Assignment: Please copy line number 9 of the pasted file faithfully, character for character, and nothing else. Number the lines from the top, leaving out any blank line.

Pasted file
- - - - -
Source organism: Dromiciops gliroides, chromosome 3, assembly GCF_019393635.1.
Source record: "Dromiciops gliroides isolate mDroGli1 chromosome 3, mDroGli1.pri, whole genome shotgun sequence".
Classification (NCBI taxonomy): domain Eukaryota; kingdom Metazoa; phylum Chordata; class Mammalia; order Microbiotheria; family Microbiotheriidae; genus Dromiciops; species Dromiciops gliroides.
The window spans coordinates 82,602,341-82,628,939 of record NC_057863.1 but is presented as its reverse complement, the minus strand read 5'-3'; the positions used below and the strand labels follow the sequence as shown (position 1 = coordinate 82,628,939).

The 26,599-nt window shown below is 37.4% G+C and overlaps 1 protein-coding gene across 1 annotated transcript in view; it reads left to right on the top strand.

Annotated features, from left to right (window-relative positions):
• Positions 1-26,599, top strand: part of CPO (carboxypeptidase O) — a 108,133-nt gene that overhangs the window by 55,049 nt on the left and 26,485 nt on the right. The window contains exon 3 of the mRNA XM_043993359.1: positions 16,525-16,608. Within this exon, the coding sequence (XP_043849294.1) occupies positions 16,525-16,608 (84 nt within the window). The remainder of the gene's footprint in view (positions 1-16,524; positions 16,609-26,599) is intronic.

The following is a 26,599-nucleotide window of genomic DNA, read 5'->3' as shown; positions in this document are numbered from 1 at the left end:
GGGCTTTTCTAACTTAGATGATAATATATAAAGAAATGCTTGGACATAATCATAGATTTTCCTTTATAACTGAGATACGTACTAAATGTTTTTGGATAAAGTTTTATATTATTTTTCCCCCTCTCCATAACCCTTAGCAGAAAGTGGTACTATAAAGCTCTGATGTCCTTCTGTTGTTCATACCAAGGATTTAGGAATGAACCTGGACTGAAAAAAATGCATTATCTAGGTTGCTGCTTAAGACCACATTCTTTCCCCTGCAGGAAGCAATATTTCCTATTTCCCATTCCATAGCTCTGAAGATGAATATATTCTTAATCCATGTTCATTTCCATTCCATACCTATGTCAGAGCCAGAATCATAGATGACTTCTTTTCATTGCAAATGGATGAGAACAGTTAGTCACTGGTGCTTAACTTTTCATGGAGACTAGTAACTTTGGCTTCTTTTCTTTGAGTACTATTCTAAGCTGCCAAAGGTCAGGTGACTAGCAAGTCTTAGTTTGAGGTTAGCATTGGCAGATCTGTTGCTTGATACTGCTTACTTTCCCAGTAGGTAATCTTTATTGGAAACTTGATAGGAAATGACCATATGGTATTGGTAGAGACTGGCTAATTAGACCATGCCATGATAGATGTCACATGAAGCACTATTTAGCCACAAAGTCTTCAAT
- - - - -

GGGCTTTTCTAACTTAGATGATAATATATAAAGAAATGCTTGGACATAATCATAGATTTTCCTTTATAACTGAGATACGTACTAAATGTTTTTGGATAAAGTTTTATATTATTTTTCCCCCTCTCCATAACCCTTAGCAGAAAGTGGTACTATAAAGCTCTGATGTCCTTCTGTTGTTCATACCAAGGATTTAGGAATGAACCTGGACTGAAAAAAATGCATTATCTAGGTTGCTGCTTAAGACCACATTCTTTCCCCTGCAGGAAGCAATATTTCCTATTTCCCATTCCATAGCTCTGAAGATGAATATATTCTTAATCCATGTTCATTTCCATTCCATACCTATGTCAGAGCCAGAATCATAGATGACTTCTTTTCATTGCAAATGGATGAGAACAGTTAGTCACTGGTGCTTAACTTTTCATGGAGACTAGTAACTTTGGCTTCTTTTCTTTGAGTACTATTCTAAGCTGCCAAAGGTCAGGTGACTAGCAAGTCTTAGTTTGAGGTTAGCATTGGCAGATCTGTTGCTTGATACTGCTTACTTTCCCAGTAGGTAATCTTTATTGGAAACTTGATAGGAAATGACCATATGGTATTGGTAGAGACTGGCTAATTAGACCATGCCATGATAGATGTCACATGAAGCACTATTTAGCCACAAAGTCTTCAAT